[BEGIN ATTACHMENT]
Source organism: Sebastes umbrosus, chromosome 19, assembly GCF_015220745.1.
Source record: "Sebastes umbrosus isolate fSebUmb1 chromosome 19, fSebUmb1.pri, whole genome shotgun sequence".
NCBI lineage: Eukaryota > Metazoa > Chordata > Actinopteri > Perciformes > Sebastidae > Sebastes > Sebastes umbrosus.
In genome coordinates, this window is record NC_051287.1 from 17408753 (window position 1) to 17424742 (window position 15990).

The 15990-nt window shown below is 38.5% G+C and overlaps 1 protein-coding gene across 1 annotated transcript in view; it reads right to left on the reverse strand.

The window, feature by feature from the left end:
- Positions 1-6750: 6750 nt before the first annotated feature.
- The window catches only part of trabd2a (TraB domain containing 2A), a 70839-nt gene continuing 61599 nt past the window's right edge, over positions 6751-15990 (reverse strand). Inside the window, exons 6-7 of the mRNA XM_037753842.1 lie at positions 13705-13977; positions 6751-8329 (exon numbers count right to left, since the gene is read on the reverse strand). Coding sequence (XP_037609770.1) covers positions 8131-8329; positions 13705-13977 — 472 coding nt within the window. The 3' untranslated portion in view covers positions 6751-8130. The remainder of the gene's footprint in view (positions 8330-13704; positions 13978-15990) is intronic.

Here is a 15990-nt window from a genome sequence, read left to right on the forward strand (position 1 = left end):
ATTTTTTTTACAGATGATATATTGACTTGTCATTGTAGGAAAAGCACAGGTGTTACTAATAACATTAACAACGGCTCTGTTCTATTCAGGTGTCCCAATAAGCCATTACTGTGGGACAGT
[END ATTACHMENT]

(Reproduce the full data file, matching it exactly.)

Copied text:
Source organism: Sebastes umbrosus, chromosome 19, assembly GCF_015220745.1.
Source record: "Sebastes umbrosus isolate fSebUmb1 chromosome 19, fSebUmb1.pri, whole genome shotgun sequence".
NCBI lineage: Eukaryota > Metazoa > Chordata > Actinopteri > Perciformes > Sebastidae > Sebastes > Sebastes umbrosus.
In genome coordinates, this window is record NC_051287.1 from 17408753 (window position 1) to 17424742 (window position 15990).

The 15990-nt window shown below is 38.5% G+C and overlaps 1 protein-coding gene across 1 annotated transcript in view; it reads right to left on the reverse strand.

The window, feature by feature from the left end:
- Positions 1-6750: 6750 nt before the first annotated feature.
- The window catches only part of trabd2a (TraB domain containing 2A), a 70839-nt gene continuing 61599 nt past the window's right edge, over positions 6751-15990 (reverse strand). Inside the window, exons 6-7 of the mRNA XM_037753842.1 lie at positions 13705-13977; positions 6751-8329 (exon numbers count right to left, since the gene is read on the reverse strand). Coding sequence (XP_037609770.1) covers positions 8131-8329; positions 13705-13977 — 472 coding nt within the window. The 3' untranslated portion in view covers positions 6751-8130. The remainder of the gene's footprint in view (positions 8330-13704; positions 13978-15990) is intronic.

Here is a 15990-nt window from a genome sequence, read left to right on the forward strand (position 1 = left end):
ATTTTTTTTACAGATGATATATTGACTTGTCATTGTAGGAAAAGCACAGGTGTTACTAATAACATTAACAACGGCTCTGTTCTATTCAGGTGTCCCAATAAGCCATTACTGTGGGACAGT